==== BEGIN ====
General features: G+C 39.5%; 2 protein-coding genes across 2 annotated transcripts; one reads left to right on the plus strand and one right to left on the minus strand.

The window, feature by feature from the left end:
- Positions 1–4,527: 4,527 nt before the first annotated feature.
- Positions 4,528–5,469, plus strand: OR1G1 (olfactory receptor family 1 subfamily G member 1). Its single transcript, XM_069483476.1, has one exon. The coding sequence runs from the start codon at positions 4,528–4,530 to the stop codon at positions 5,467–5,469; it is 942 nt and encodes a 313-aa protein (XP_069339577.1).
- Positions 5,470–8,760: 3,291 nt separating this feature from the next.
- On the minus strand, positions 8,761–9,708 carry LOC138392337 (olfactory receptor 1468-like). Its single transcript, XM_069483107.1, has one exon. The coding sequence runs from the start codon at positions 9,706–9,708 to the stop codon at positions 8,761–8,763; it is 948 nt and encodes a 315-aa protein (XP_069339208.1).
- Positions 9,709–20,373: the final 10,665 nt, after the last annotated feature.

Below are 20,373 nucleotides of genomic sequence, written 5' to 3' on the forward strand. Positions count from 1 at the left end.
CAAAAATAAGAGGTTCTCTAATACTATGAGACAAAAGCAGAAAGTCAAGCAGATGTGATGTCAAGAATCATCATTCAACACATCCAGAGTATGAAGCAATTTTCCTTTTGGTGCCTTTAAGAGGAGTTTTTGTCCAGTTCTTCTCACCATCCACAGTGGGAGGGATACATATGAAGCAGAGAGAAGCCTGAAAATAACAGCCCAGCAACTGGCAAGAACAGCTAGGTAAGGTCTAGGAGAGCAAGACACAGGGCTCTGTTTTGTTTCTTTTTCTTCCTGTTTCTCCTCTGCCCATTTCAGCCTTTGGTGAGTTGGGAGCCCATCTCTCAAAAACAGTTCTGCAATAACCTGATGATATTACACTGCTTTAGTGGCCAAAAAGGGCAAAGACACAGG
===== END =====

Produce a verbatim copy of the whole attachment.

General features: G+C 39.5%; 2 protein-coding genes across 2 annotated transcripts; one reads left to right on the plus strand and one right to left on the minus strand.

The window, feature by feature from the left end:
- Positions 1–4,527: 4,527 nt before the first annotated feature.
- Positions 4,528–5,469, plus strand: OR1G1 (olfactory receptor family 1 subfamily G member 1). Its single transcript, XM_069483476.1, has one exon. The coding sequence runs from the start codon at positions 4,528–4,530 to the stop codon at positions 5,467–5,469; it is 942 nt and encodes a 313-aa protein (XP_069339577.1).
- Positions 5,470–8,760: 3,291 nt separating this feature from the next.
- On the minus strand, positions 8,761–9,708 carry LOC138392337 (olfactory receptor 1468-like). Its single transcript, XM_069483107.1, has one exon. The coding sequence runs from the start codon at positions 9,706–9,708 to the stop codon at positions 8,761–8,763; it is 948 nt and encodes a 315-aa protein (XP_069339208.1).
- Positions 9,709–20,373: the final 10,665 nt, after the last annotated feature.

Below are 20,373 nucleotides of genomic sequence, written 5' to 3' on the forward strand. Positions count from 1 at the left end.
CAAAAATAAGAGGTTCTCTAATACTATGAGACAAAAGCAGAAAGTCAAGCAGATGTGATGTCAAGAATCATCATTCAACACATCCAGAGTATGAAGCAATTTTCCTTTTGGTGCCTTTAAGAGGAGTTTTTGTCCAGTTCTTCTCACCATCCACAGTGGGAGGGATACATATGAAGCAGAGAGAAGCCTGAAAATAACAGCCCAGCAACTGGCAAGAACAGCTAGGTAAGGTCTAGGAGAGCAAGACACAGGGCTCTGTTTTGTTTCTTTTTCTTCCTGTTTCTCCTCTGCCCATTTCAGCCTTTGGTGAGTTGGGAGCCCATCTCTCAAAAACAGTTCTGCAATAACCTGATGATATTACACTGCTTTAGTGGCCAAAAAGGGCAAAGACACAGG